Working through the buying and selling objectives at each stage will start to develop a common understanding and vocabulary based on the needs of customers, which is the key to increasing alignment between Sales and Marketing. In many organizations, alignment suffers because the perspectives of the teams are just too different to accommodate a shared understanding, and they do not share a common language. By developing a practical buyer’s journey together, Sales and Marketing will to develop a shared vocabulary and a shared set of beliefs that will greatly increase the alignment of the teams and their operating models.
For those organizations that develop their own products, the product organization needs to share that common understanding and vocabulary with Sales and Marketing, so bringing them into workshops that align the buying and selling journey will pay dividends.
4. Increasing buyer enablement and empowerment
Buyer enablement refers to the idea that Sales and Marketing succeed when they empower buyers with the resources and options they need to purchase your product in a timely manner. Specifically, buyers have three increasingly common expectations: self-education; rapid – if not immediate – gratification and personalization.
Buyer empowerment is a similar movement which requires relinquishing a great deal of the control of interaction with the brand and the delivery of a set of options and resources that enable both independent decision-making and a more tailored experience.
Both are powerful ideas but implementing them is highly dependent on your understanding of the buying team’s wants and needs.
The buyer’s journey can be used as the basis of an exploration of those wants and needs, in the light of each of the buying tasks in the journey. A very simple way to start might to ask the question, "what options do we provide for the consumption of our key resources?" Those options might include short-form or long form content, business or technical viewpoints, and video or audio formats. This is, of course, content mapping, but you can go beyond this by explicitly describing the options available and how they can be tailored to a given need. This takes you to a point where you are interacting with the buying team about their options and starting to empower them on that basis.
5. Reducing purchasing friction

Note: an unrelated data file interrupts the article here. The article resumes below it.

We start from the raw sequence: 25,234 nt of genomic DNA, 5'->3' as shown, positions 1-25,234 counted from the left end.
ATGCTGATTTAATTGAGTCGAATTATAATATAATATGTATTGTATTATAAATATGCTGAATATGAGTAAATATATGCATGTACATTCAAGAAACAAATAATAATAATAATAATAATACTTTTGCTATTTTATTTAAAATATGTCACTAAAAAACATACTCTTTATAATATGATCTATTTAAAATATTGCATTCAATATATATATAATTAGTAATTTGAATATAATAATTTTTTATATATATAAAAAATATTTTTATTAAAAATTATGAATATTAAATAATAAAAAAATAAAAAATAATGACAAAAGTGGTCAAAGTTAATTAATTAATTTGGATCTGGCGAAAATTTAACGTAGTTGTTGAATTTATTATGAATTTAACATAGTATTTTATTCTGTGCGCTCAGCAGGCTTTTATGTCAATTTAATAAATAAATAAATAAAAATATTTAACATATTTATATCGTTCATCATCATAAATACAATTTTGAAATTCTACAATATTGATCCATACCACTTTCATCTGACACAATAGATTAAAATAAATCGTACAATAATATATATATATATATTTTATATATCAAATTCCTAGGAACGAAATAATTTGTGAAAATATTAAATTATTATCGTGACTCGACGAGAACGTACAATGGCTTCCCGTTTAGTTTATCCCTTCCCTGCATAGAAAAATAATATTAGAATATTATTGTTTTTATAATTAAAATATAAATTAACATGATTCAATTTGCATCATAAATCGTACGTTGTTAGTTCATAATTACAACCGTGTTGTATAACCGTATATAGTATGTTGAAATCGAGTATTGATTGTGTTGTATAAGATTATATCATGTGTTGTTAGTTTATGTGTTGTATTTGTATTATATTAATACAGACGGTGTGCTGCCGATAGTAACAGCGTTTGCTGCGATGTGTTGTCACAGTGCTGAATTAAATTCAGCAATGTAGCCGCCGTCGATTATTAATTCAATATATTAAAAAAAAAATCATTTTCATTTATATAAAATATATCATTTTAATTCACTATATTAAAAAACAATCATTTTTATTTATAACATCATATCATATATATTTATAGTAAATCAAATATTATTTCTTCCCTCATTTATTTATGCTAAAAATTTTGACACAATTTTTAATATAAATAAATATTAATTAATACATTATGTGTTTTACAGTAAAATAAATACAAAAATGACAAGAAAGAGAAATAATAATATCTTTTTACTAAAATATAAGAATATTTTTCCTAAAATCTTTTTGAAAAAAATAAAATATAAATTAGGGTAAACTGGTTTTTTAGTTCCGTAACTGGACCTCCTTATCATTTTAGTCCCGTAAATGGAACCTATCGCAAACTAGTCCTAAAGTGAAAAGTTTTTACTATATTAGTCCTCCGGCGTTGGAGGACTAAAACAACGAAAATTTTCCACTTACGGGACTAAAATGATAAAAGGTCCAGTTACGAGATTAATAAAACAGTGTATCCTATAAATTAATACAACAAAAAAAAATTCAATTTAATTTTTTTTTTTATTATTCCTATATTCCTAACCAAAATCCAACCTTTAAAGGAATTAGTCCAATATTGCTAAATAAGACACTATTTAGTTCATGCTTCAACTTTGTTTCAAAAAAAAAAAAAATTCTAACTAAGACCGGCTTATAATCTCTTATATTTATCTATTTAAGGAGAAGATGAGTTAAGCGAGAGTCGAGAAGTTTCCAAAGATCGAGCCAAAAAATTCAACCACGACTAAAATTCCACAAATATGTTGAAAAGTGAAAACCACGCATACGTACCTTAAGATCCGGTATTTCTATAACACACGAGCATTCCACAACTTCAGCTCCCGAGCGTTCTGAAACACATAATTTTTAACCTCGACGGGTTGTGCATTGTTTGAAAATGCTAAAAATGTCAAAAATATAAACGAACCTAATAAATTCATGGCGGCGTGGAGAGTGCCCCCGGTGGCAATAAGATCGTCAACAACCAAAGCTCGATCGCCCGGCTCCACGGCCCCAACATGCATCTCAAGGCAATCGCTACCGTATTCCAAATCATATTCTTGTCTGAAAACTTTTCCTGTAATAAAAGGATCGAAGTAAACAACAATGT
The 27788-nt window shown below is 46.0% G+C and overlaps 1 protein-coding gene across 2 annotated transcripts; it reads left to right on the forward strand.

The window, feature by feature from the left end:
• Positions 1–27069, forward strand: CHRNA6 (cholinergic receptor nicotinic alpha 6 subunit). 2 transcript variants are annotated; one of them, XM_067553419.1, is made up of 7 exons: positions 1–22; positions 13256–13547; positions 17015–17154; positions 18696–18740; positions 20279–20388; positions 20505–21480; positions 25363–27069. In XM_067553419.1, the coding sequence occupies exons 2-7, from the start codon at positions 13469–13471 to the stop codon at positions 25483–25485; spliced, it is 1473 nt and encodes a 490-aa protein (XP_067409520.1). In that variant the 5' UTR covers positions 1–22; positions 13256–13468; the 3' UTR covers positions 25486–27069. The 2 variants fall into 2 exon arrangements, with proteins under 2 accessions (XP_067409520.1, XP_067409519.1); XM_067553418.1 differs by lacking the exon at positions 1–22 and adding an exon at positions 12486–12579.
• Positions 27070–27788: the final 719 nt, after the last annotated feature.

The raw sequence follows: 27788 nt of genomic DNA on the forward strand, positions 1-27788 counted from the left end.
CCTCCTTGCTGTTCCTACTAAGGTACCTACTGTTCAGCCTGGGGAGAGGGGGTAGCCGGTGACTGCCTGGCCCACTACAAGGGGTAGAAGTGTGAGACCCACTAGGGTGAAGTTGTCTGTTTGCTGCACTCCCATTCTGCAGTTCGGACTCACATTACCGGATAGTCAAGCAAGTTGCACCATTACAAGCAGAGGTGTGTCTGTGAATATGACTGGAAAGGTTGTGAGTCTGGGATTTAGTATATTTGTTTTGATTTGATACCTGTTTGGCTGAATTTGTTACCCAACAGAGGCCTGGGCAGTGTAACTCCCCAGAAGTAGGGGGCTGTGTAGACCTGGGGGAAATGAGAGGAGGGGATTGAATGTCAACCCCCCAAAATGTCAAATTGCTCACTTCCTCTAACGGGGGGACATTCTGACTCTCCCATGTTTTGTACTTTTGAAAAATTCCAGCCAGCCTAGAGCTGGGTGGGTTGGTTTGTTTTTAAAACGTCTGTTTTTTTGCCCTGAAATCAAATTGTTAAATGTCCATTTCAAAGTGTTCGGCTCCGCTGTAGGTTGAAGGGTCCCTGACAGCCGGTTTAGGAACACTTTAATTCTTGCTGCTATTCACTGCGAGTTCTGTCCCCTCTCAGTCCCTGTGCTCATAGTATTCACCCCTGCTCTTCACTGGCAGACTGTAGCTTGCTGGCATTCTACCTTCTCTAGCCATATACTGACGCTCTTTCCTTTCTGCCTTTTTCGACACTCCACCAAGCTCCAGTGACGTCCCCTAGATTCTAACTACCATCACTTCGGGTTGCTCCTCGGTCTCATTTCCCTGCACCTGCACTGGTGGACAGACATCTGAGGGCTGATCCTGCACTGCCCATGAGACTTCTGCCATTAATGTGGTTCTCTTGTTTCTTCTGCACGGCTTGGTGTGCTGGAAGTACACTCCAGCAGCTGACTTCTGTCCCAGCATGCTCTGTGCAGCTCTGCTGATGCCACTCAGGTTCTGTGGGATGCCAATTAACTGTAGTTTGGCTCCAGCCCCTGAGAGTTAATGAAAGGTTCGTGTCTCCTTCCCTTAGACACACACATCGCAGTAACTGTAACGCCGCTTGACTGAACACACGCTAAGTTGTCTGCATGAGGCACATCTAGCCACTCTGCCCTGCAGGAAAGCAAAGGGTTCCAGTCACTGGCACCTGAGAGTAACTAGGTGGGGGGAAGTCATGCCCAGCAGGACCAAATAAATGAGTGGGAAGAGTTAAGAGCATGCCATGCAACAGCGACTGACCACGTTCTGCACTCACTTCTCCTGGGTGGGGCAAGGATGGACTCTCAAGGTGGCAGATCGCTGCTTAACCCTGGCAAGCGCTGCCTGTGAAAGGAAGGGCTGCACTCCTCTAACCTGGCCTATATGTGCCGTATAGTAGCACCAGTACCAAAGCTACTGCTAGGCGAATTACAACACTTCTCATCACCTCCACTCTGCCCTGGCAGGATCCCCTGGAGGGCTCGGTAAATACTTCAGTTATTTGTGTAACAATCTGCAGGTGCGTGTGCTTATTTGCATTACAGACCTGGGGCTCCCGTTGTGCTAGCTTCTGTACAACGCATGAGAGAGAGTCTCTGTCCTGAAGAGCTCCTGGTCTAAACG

Anyone who has worked in a Software as a Service (SaaS) environment is familiar with the idea of "low friction in, high friction out" as a mechanism to grow Monthly Recurring Revenue (MRR) and reduce customer churn. "Friction in" is the friction encountered during the buying process, and a buyer’s journey that describes buying tasks is an ideal framework against which to test and identify points of friction during the buying process.
It’s worth noting that SaaS marketers, particularly those who follow the Product Led Growth (PLG) movement, tend to think about selling to users based on their experience, rather than to buying teams based on completing a set of buying tasks. This approach also relies on user word of mouth far more than content. For me, this is simply a matter of ‘horses for courses’ – some products are suited to consumption-led growth tactics, whilst others benefit more from the more centralized buying team / buying task approach described here.
6. As a Framework to Interpret Data
This is something we are working on at the moment with our in-house technology and it looks very promising. The sheer volume of data available within the revenue ecosystem can be overwhelming, and a way to make sense of all that data is to align the CRM stages with the buyer’s journey and Marketing touchpoints, to create an account timeline that embraces both buying and selling stages and milestones.
As I hope you’ll agree, based on the use cases described here, there is substantial value in developing a buyer’s journey based on buying tasks.
Those organizations implementing ABM programs are likely to reap extra benefit from developing the buyer’s journey as they will be addressing two of ABM’s biggest challenges: aligning Sales and Marketing and personalising content at scale. In the next blog series, I’ll be describing our ABM program, which makes use the buyer’s journey discussed here.